The secretary-general noted that Iranian media had reported that “various Iranian unmanned aerial vehicles” have been deployed in Syria.

Guterres reported that the Hamas leader in Gaza said on TV on May 21, 2018, that Iran provided the Al-Qassam Brigades with “money, (military) equipment and expertise.” Guterres said any such arms transfers might violate UN restrictions.

He also reported receiving a letter dated May 15, 2018, from Ukraine’s UN ambassador indicating that its security service “prevented an attempt by two Iranian nationals to procure and transfer” to Iran components of a Kh-31 air-to-surface missile and related technical documents.

This article originally appeared on Radio Free Europe/Radio Liberty. Follow @RFERL on Twitter.

MIGHTY TRENDING

Everything you need to know about the DoD transgender ban

The latest ban on transgender service members is legally in effect after two years of tweets, lawsuits, and political wrangling in Washington. It took four court battles to keep those who fail to meet military standards for their birth sex from serving in the U.S. military. Like it or not, this is the policy handed down from the Commander-In-Chief and implemented by the Department of Defense.


According to the DoD, its new policy is less of a “ban” and more of a specific directive on how to handle those with gender dysphoria. Thomas Crosson, the Deputy Director of Defense Public Affairs Operations says anti-discriminatory policies are still in effect.

“The policy specifically prohibits discrimination based on gender identity,” Crosson said in a video press release. “This policy focuses on the medical diagnosis of gender dysphoria and aspects of this condition that may limit the servicemember’s ability to deploy.”

Criticism of trailer for ‘Alita: Battle Angel’ caused design change

The President first announced the policy via Twitter in 2017. It was to take effect in January 2018.

Crosson went on to add that the Pentagon welcomes anyone who can meet the military’s standards, but what he meant was the standards of their gender at birth. Some current servicemembers will be exempt from the new policy, including those who joined the military in their preferred gender or received a gender dysphoria diagnosis before the new policy takes effect.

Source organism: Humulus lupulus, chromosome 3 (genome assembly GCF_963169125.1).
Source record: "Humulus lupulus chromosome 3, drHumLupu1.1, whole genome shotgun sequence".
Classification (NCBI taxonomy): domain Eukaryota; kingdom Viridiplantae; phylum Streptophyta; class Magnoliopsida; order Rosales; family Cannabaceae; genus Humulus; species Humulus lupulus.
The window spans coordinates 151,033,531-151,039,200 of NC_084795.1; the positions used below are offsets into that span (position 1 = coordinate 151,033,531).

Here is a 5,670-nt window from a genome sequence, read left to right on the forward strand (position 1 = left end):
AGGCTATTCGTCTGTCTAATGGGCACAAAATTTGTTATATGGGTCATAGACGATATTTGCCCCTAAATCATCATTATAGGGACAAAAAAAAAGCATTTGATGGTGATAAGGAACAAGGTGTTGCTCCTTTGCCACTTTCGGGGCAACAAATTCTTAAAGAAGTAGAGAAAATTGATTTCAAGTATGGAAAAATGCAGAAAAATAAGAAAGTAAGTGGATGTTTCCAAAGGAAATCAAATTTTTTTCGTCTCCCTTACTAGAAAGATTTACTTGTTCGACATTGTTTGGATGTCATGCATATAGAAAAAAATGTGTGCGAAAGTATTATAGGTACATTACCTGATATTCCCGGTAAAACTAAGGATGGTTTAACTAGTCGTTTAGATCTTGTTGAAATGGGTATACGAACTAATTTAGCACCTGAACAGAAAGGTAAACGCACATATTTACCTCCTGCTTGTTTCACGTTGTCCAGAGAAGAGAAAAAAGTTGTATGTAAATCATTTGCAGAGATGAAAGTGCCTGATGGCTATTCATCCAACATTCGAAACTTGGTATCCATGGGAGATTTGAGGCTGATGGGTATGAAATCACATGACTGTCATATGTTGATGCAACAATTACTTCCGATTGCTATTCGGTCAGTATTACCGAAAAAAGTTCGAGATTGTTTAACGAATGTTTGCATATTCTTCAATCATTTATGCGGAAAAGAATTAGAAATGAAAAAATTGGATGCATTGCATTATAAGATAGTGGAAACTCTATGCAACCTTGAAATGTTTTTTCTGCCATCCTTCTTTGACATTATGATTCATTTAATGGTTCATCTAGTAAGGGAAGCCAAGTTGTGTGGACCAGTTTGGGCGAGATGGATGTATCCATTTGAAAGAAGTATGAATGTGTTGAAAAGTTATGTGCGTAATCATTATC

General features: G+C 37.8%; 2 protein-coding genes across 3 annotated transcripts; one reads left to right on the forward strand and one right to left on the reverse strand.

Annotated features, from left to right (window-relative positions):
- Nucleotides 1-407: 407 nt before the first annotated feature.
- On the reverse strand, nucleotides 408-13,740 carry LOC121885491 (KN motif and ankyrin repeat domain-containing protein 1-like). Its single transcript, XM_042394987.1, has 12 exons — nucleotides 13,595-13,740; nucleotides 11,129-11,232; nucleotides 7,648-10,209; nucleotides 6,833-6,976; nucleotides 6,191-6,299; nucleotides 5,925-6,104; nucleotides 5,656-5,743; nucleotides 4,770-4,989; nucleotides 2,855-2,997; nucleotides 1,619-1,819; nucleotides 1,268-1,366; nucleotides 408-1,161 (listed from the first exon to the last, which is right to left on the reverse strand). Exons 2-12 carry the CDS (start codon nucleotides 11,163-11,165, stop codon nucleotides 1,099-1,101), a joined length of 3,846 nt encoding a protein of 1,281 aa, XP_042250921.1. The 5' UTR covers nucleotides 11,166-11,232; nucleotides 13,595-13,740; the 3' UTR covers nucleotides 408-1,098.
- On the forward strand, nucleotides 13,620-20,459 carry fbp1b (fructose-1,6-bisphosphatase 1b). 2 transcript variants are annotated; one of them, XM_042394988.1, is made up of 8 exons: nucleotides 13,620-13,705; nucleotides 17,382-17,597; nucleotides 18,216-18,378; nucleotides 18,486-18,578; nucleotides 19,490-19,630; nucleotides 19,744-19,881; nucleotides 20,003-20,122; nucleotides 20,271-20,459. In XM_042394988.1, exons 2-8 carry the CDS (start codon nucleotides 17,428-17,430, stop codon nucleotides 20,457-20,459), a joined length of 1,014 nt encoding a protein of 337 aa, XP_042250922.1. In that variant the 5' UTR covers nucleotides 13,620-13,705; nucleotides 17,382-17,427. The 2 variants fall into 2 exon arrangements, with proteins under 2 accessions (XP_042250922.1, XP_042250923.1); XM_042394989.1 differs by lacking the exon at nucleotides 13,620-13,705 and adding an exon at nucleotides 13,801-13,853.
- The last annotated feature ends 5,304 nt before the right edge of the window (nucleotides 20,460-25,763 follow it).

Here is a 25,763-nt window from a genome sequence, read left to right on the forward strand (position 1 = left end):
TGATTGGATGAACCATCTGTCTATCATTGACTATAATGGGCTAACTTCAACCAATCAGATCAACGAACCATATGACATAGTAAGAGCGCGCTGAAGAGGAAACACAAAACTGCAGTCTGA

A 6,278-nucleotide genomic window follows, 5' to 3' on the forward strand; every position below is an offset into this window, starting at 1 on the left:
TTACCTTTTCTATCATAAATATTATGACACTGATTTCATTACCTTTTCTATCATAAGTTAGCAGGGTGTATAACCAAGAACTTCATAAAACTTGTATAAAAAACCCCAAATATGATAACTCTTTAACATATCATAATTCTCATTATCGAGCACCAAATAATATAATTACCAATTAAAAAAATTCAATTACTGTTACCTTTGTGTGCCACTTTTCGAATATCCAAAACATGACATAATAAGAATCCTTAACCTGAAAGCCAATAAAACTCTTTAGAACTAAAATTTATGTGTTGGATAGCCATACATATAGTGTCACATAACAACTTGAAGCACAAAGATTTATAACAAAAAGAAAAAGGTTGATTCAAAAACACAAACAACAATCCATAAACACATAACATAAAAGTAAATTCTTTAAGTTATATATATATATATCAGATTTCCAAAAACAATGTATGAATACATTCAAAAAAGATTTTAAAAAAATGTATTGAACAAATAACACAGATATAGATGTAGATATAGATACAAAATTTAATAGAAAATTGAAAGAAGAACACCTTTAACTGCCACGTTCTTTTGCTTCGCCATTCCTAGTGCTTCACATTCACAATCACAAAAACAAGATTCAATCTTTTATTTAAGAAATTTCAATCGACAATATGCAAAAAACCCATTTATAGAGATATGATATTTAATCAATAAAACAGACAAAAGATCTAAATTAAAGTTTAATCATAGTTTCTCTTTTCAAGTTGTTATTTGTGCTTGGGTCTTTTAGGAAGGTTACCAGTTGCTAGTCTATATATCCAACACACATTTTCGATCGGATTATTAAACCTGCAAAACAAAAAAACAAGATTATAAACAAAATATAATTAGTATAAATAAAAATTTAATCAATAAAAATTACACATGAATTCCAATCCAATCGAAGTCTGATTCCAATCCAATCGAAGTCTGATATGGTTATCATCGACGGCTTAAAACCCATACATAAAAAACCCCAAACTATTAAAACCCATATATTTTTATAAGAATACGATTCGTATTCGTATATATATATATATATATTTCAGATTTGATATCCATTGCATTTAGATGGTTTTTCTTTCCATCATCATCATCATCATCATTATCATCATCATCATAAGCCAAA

Current servicemembers who identify as transgender with no diagnosis or history of gender dysphoria will see no change in their service, so long as they serve in their biological gender. Those who did receive a diagnosis or have a known history were once able to serve in their preferred gender once completing their physical transition, but must now serve in their birth gender. Except for those exempt persons, if the member cannot serve in that capacity, they may be forced to separate.

Criticism of trailer for ‘Alita: Battle Angel’ caused design change

In January 2019, the Supreme Court allowed enforcement of the policy while lawsuits were still pending.

Incoming transgender troops or those interested in applying will experience the biggest changes in policy. Those coming in with no diagnosis or history of gender dysphoria can still join but must meet the qualifications and expectations of their gender assigned at birth. Those incoming troops who do have a diagnosis or history can still serve, but must show 36 months of stability and serve in their biological gender.

New applicants who have already physically transitioned to their preferred gender are disqualified from serving in the United States military.

Criticism of trailer for ‘Alita: Battle Angel’ caused design change

The transgender ban went into full effect in April 2019.

The Defense Department believes anyone who can meet the military standards of their gender without special accommodations should be able to serve and that this statement includes transgender Americans. According to the DoD, gender dysphoria is a serious medical condition, and those who underwent cross-gender reassignment surgery and cross-gender hormone therapy may not be able to meet the military standards associated with their gender. This fact, the Pentagon says, could adversely affect unit readiness and combat effectiveness.

But, like with most DoD policies, standards, and military regulations, “waivers can be made for individuals on a case-by-case basis.”

MIGHTY MOVIES

Marvel facial hair debate is raging just in time for ‘Mustache March’

Robert Downey Jr. just threw down the (infinity) gauntlet in front of his Avengers co-stars. Downey tweeted a picture of himself in between photos of Mark Ruffalo and Chris Evans. All three have mustaches, and Downey has a simple question: Who wore it best?